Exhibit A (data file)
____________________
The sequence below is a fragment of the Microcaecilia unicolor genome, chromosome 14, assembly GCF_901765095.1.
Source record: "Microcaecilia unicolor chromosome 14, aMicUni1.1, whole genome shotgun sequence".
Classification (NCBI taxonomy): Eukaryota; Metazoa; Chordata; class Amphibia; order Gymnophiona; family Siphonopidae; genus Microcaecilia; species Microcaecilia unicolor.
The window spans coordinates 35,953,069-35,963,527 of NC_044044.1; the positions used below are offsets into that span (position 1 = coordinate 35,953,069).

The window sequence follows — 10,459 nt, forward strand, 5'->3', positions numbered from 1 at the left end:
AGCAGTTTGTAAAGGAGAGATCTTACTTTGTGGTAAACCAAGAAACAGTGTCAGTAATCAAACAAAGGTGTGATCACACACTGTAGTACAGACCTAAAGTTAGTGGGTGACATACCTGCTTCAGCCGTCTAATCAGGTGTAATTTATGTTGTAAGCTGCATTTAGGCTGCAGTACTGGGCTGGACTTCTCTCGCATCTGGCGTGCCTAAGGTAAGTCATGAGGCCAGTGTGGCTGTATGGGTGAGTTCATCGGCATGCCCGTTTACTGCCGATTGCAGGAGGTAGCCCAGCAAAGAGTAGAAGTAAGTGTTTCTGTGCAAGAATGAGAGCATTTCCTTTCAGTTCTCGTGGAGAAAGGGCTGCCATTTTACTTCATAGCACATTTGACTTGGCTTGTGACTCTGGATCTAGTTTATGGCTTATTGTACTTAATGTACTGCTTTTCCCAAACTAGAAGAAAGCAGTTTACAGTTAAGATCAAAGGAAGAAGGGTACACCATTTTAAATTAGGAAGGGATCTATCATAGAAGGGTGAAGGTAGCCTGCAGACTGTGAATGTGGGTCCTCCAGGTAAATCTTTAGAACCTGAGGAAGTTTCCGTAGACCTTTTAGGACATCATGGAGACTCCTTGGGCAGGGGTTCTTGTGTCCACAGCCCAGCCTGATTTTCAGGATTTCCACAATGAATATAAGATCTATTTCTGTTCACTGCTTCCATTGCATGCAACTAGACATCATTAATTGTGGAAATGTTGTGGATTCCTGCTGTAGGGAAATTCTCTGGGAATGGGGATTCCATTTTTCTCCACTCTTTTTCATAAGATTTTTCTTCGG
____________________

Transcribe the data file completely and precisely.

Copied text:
The sequence below is a fragment of the Microcaecilia unicolor genome, chromosome 14, assembly GCF_901765095.1.
Source record: "Microcaecilia unicolor chromosome 14, aMicUni1.1, whole genome shotgun sequence".
Classification (NCBI taxonomy): Eukaryota; Metazoa; Chordata; class Amphibia; order Gymnophiona; family Siphonopidae; genus Microcaecilia; species Microcaecilia unicolor.
The window spans coordinates 35,953,069-35,963,527 of NC_044044.1; the positions used below are offsets into that span (position 1 = coordinate 35,953,069).

The window sequence follows — 10,459 nt, forward strand, 5'->3', positions numbered from 1 at the left end:
AGCAGTTTGTAAAGGAGAGATCTTACTTTGTGGTAAACCAAGAAACAGTGTCAGTAATCAAACAAAGGTGTGATCACACACTGTAGTACAGACCTAAAGTTAGTGGGTGACATACCTGCTTCAGCCGTCTAATCAGGTGTAATTTATGTTGTAAGCTGCATTTAGGCTGCAGTACTGGGCTGGACTTCTCTCGCATCTGGCGTGCCTAAGGTAAGTCATGAGGCCAGTGTGGCTGTATGGGTGAGTTCATCGGCATGCCCGTTTACTGCCGATTGCAGGAGGTAGCCCAGCAAAGAGTAGAAGTAAGTGTTTCTGTGCAAGAATGAGAGCATTTCCTTTCAGTTCTCGTGGAGAAAGGGCTGCCATTTTACTTCATAGCACATTTGACTTGGCTTGTGACTCTGGATCTAGTTTATGGCTTATTGTACTTAATGTACTGCTTTTCCCAAACTAGAAGAAAGCAGTTTACAGTTAAGATCAAAGGAAGAAGGGTACACCATTTTAAATTAGGAAGGGATCTATCATAGAAGGGTGAAGGTAGCCTGCAGACTGTGAATGTGGGTCCTCCAGGTAAATCTTTAGAACCTGAGGAAGTTTCCGTAGACCTTTTAGGACATCATGGAGACTCCTTGGGCAGGGGTTCTTGTGTCCACAGCCCAGCCTGATTTTCAGGATTTCCACAATGAATATAAGATCTATTTCTGTTCACTGCTTCCATTGCATGCAACTAGACATCATTAATTGTGGAAATGTTGTGGATTCCTGCTGTAGGGAAATTCTCTGGGAATGGGGATTCCATTTTTCTCCACTCTTTTTCATAAGATTTTTCTTCGG